Caleb Orecchio here with brief thoughts on Lale Westvind’s, Grip.


I’ll keep this brief; Lale Westvind’s Grip, part 1, is on the cutting edge of comics. Sally wrote about this book a month ago and I don’t have much to add to her praise, but it’s worth re-emphasizing the brilliance of this comic. Lale has been at the forefront of the wave of young cartoonists for years now and this volume has cemented this fact.

Grip harnesses the bold visual whacky-ness of the Golden Age while maintaing the solid structure of the Silver Age, and blasts forward and upward as a work of immediacy that speaks to today’s consciousness. To compare the work to any “Age” really other than maybe “the PictureBox Age” can do this comic a disservice because, despite the influence, Westvind has left the past in the dust and has crafted a brand new comic that has no better home in time other than the present.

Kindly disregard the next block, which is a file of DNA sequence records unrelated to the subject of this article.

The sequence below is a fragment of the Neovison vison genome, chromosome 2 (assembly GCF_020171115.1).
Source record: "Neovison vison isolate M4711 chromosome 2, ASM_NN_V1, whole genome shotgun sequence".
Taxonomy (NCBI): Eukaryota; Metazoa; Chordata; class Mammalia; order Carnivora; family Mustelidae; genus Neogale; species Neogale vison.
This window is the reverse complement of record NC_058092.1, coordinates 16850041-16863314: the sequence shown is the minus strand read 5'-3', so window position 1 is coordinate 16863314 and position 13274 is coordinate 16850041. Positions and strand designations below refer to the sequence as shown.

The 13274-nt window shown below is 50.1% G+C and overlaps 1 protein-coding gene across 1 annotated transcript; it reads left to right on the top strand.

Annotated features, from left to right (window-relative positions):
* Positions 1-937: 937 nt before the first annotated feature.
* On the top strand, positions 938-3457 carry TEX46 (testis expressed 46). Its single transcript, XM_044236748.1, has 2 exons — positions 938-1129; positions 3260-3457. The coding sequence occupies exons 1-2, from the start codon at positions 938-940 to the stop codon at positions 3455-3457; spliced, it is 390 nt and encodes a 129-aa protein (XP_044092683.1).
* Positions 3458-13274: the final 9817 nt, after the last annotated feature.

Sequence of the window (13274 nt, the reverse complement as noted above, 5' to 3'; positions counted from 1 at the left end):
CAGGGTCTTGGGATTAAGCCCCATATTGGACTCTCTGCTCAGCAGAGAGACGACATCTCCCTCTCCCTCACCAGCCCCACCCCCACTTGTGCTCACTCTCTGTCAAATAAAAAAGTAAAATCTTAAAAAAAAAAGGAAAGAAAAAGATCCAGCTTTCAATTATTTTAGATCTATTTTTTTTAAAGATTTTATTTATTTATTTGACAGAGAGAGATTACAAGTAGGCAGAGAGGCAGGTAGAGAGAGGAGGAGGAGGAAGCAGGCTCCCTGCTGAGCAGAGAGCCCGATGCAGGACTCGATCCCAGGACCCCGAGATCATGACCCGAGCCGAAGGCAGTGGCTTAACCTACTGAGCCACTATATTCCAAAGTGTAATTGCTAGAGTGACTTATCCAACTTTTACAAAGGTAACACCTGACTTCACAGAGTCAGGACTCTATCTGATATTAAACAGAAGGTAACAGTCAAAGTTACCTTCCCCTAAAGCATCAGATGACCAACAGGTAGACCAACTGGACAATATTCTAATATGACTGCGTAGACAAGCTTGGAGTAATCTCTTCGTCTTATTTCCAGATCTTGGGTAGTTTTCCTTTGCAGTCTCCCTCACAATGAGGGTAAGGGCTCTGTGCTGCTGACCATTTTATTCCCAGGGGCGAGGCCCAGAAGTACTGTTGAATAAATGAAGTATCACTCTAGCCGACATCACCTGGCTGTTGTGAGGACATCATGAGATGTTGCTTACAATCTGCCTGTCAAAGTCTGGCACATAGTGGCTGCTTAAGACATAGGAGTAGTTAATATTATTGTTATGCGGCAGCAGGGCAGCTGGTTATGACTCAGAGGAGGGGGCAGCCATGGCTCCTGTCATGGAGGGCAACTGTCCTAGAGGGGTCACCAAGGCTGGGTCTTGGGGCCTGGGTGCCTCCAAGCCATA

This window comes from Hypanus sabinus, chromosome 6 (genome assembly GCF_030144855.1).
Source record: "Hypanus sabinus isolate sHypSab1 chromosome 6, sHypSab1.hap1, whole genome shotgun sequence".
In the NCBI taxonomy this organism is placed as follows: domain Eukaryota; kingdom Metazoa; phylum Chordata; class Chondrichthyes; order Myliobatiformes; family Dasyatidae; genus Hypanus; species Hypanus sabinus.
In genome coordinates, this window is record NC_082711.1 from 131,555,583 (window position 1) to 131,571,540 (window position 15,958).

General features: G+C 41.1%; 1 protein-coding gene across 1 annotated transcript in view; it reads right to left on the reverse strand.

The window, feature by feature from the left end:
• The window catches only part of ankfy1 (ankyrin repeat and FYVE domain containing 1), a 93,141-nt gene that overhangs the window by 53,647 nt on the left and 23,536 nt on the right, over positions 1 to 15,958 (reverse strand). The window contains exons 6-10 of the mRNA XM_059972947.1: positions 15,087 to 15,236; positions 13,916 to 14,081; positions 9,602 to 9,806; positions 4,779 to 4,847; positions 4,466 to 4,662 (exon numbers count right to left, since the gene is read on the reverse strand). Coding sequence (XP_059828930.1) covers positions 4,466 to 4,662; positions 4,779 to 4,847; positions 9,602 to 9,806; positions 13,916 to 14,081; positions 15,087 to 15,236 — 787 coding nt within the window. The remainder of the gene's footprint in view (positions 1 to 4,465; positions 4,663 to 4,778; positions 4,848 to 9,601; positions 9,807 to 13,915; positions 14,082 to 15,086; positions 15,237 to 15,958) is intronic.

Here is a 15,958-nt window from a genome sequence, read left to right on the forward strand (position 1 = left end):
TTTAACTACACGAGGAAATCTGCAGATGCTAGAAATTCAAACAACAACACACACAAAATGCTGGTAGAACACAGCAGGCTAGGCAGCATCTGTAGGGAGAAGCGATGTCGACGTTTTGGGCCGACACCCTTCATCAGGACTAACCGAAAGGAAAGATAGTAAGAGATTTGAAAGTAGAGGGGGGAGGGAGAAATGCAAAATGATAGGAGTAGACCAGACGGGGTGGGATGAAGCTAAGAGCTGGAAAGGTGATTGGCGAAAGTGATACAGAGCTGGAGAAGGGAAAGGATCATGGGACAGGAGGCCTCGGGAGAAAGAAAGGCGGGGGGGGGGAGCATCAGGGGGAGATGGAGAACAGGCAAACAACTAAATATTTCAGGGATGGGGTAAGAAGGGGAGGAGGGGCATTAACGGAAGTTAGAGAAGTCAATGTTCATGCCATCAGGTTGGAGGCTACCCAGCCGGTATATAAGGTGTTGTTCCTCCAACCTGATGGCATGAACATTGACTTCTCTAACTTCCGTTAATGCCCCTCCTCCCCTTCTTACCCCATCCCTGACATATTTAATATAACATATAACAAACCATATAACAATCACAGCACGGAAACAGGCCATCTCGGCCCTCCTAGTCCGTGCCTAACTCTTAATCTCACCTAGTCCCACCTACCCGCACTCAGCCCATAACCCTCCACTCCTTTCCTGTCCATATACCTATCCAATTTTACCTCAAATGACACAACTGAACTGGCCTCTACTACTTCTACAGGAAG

The riso colors, printed by Perfectly Acceptable Press, sing. Westvind makes great use of the printing technology. So much so that, I’m not even going to add my favorite images to this blog post because I want you to look at them for yourself in real life.

It is worth noting the omission of words. This, I think, elevates the work immensely and benefits from individual interpretation. There is an obvious thread of an appreciation of women who work with their hands that is at the visual forefront of the narrative, but the very nature of the sequencing leaves a lot to the reader to decide what the underlying symbolism means for themselves.

I said keep I’d this brief so I will end by simply stating the obvious that this is a very exciting book to say the least.



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